Terni, Province of Terni, Umbria Region, Italy
After the Lombard conquest in 755 Terni lost prominence and was reduced to a secondary town in the Duchy of Spoleto. In 1174 it was destroyed by Frederick Barbarossa's army. In the following century Terni was one of the favourite seat of St. Francis' preaching.
In the 14th century Terni issued a constitution of its own and was the theater of inner disputes between Guelphs and Ghibellines, and later between the two parties of Nobili and Banderari, until it was included in the Church State.
In 1580 an ironwork, the Ferriera, was established to work the iron ore mined in Monteleone di Spoleto, starting the industrial tradition of the city. In the 19th century Terni took advantage of the Industrial Revolution and of the large presence of water sources in the area. New industries included a steelwork, a foundry, as well as weapons, jute and wool factories.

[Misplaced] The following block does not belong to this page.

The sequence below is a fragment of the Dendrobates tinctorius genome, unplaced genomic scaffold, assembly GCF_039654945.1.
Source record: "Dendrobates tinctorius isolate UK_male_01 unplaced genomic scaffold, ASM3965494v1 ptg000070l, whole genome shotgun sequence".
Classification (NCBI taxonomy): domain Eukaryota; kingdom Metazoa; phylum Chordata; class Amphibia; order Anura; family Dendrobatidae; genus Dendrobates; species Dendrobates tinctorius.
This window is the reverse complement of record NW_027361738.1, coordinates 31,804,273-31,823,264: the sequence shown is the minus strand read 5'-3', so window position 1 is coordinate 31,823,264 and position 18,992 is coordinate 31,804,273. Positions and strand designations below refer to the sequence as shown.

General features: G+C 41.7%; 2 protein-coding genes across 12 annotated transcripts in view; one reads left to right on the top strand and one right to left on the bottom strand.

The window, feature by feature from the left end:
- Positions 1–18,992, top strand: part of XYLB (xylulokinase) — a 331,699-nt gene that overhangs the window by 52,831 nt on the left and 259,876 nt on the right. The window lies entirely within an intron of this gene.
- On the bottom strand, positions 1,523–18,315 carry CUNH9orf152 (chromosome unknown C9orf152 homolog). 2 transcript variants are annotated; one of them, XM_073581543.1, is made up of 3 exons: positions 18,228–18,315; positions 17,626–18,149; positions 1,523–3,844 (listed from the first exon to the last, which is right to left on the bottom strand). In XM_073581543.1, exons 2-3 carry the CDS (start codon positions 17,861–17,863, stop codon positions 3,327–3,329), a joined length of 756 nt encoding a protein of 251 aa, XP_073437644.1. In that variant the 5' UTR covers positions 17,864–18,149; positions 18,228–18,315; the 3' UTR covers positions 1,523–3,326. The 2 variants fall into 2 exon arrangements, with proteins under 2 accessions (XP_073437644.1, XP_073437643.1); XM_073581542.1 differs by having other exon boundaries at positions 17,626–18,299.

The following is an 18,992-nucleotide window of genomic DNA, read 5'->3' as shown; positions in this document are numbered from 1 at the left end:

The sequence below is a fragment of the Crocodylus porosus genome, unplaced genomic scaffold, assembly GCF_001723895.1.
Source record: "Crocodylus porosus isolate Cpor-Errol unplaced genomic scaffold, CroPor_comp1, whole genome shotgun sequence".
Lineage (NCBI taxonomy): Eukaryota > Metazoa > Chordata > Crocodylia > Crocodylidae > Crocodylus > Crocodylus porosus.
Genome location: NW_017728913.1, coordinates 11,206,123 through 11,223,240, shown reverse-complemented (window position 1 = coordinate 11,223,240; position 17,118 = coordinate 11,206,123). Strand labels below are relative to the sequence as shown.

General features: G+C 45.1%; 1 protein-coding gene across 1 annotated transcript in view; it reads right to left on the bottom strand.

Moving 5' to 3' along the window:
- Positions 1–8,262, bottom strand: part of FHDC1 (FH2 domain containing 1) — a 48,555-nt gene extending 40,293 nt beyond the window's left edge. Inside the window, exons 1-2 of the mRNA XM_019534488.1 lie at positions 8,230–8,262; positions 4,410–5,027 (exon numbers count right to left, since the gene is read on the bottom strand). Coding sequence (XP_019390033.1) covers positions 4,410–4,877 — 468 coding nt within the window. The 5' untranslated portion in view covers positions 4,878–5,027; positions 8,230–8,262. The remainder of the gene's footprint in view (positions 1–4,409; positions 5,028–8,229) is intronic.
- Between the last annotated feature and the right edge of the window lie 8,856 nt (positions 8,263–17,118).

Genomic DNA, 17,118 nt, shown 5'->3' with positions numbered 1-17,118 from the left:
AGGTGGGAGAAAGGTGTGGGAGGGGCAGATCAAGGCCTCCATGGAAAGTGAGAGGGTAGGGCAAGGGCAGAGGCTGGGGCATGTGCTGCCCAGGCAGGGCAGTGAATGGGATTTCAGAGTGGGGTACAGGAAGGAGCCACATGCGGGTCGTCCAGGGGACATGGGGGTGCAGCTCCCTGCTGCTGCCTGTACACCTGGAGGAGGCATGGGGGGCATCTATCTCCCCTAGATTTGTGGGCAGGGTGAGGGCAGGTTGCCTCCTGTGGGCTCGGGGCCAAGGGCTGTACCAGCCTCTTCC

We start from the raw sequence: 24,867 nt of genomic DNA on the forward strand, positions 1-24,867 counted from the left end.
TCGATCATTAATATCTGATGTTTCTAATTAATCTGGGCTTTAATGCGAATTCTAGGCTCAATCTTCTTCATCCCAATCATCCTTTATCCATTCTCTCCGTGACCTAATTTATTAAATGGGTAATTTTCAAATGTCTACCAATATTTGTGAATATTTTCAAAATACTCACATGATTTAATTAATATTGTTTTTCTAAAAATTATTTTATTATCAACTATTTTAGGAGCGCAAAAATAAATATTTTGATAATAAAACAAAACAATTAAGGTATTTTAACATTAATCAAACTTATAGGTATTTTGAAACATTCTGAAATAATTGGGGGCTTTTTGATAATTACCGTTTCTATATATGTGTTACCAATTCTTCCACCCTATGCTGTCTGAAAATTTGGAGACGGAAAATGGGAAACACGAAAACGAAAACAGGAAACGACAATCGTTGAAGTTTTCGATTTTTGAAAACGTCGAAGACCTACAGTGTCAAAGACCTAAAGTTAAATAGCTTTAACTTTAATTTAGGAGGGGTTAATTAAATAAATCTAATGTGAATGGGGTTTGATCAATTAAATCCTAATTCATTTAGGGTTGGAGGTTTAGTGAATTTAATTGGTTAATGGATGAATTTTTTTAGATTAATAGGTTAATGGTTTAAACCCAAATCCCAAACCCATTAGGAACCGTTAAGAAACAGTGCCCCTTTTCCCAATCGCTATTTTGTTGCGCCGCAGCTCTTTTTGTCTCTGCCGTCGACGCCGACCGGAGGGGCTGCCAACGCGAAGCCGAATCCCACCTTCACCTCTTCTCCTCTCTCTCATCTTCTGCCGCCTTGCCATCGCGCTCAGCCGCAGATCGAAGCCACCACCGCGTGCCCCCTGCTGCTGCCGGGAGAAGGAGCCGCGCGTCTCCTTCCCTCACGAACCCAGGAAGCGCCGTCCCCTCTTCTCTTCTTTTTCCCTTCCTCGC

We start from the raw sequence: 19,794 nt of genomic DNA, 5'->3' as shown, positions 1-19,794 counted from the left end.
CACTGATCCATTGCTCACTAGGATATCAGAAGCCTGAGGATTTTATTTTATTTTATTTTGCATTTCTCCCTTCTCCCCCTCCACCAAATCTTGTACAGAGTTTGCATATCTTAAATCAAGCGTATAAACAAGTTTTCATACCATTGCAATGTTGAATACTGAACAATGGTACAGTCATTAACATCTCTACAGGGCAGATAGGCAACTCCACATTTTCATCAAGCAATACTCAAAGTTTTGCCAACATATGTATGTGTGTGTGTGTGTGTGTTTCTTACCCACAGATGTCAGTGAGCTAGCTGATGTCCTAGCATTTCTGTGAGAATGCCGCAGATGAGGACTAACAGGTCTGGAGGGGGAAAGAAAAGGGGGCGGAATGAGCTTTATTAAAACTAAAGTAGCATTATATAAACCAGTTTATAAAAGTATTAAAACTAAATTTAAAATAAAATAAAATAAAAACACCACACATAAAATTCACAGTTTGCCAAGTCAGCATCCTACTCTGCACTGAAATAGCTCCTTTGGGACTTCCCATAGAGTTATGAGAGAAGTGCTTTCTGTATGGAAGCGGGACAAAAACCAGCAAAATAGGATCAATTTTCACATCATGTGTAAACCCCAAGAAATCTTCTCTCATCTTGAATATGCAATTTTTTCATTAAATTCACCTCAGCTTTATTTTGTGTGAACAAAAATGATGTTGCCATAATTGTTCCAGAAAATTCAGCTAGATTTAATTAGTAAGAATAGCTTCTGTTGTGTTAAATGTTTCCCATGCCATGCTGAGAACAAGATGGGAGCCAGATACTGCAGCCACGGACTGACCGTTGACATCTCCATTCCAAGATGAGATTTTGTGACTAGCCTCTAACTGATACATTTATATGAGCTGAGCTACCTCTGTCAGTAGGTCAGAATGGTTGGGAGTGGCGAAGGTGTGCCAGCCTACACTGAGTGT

The presence of a strong industries concentration made it a favourite target for the Allied bombardments in World War II, totalling 108 raids.
What to see
- The Roman amphitheater, once capable of 10,000 spectators, built in 32 BC.
- The small Roman gate of Porta Sant'Angelo, one of the four ancient entrances to the city.
- The Cathedral of Santa Maria Assunta (17th century). Built over one of the most ancient Christian temples of the city, it has today Baroque lines. In the interior is one organ designed by Gian Lorenzo Bernini. The façade has two medieval gates, one with the profile of a sabot once used to measure the citizen's shoes so that they would not exceed a fixed limit of decency.